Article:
As world-leading experts in the safety and sustainability of the built environment, BRE has responded to the UK government’s consultation on changes to the National Planning Policy Framework (NPPF).
We welcomed the commitment in the consultation to carry out a fuller review next year to make sure that the NPPF contributes to climate change mitigation and adaptation as fully as possible.
While we welcomed some aspects of the 2020 Planning White Paper, we were concerned that climate change was not mentioned. Along with many others in our sector, we think that the link between buildings, and meeting the UK’s net zero target should be more explicit, to make sure that all future design and construction addresses the need to eliminate net carbon emissions, throughout a building’s life cycle. This new consultation had a number of very welcome proposals in it.
“Only by understanding the full carbon impact of all planned developments, including embodied and operational carbon emissions, can the planning system begin to incentivise carbon neutral or – even better – carbon positive building.”
BRE strongly supports the proposal in the consultation for the introduction of local carbon impact assessments, and we believe that the tools and methodology to do this already exist.
Only by understanding the full carbon impact of all planned developments, including embodied and operational carbon emissions, can the planning system begin to incentivise carbon neutral or – even better – carbon positive building.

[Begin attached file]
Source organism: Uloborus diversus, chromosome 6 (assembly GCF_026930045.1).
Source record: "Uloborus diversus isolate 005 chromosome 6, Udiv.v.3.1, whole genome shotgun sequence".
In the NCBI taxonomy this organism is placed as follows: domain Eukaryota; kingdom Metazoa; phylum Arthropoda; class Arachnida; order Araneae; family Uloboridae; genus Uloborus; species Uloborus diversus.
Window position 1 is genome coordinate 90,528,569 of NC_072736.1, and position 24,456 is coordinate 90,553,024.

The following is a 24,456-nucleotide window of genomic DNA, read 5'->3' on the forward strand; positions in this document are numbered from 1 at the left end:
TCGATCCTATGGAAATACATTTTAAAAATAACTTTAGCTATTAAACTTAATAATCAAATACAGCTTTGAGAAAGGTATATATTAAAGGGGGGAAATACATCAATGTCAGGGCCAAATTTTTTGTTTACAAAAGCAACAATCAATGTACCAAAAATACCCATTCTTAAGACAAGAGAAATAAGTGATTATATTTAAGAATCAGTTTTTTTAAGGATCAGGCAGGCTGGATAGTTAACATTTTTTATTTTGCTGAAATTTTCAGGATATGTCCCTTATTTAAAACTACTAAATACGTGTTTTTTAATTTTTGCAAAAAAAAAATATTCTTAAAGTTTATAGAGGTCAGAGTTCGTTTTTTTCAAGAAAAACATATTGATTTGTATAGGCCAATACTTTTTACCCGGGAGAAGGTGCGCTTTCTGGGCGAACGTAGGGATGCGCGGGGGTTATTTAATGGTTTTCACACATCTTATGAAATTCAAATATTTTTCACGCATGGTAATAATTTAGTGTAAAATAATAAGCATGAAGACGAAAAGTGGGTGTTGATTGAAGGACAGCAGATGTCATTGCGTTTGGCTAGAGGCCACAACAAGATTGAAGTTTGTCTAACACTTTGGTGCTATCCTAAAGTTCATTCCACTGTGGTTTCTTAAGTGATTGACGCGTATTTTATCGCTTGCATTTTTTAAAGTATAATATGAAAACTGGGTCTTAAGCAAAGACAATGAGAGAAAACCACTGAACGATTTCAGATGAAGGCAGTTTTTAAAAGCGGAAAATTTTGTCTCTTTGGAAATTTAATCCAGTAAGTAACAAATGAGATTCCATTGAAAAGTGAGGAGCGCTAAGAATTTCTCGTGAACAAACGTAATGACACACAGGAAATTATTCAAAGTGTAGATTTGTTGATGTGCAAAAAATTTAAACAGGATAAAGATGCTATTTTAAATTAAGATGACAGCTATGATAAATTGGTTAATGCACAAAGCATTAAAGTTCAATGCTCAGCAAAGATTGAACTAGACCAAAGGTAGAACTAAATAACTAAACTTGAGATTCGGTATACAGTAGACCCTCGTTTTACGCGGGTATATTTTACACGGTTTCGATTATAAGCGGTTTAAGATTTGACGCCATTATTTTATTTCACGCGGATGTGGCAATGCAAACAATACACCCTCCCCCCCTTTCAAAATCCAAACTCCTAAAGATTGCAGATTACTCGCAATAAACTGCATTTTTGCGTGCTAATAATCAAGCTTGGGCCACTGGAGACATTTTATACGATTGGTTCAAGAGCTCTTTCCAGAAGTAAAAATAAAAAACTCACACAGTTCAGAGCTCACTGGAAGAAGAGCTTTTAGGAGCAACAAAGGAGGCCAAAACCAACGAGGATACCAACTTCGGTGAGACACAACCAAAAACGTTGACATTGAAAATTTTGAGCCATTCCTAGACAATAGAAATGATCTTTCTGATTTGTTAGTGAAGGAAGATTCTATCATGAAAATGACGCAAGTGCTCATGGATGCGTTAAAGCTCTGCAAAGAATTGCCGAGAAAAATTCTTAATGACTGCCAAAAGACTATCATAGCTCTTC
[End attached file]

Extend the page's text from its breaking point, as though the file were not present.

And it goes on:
BRE also welcomes the commitment to incorporating carbon impact assessments into the planning system. The built environment is a vital component in the UK’s progress towards net zero, and we believe that the projected carbon impact of new buildings, developments and infrastructure projects must be a significant factor in granting planning permissions.
Given that 80% of the buildings which will exist in 2050 are already here, the renovation and refurbishment of existing buildings must also demonstrate a material improvement to the operational carbon emissions of a building.
Carbon assessment methodologies for new developments should consider the whole life carbon impacts of buildings with particular focus on embodied and operational carbon emissions.
BRE recommends a whole life carbon approach, for example aligning to EN15978, the British Standard which specifies the calculation method, based on Life Cycle Assessment (LCA) and other quantified environmental information, for assessing the environmental performance of a building and its site.
Embodied carbon is important for both new build and refurbishment projects as these carbon impacts can be significantly higher than the energy impacts over the lifetime of the building especially on high performing buildings.
As the grid decarbonises and uptake of electric heat pumps continues to increase, the importance of embodied carbon relative to operational energy impacts will increase further.
BRE is involved in projects like the Built Environment Carbon Database and the Net Zero Carbon Standard, which will provide greater certainty for designers and builders about the materials they should choose to have the most beneficial impact.
We look forward to responding in more detail to the UK Government’s planned review in 2024, which will have a greater focus on climate change, to make sure that the built environment supports the UK to meet its net zero targets.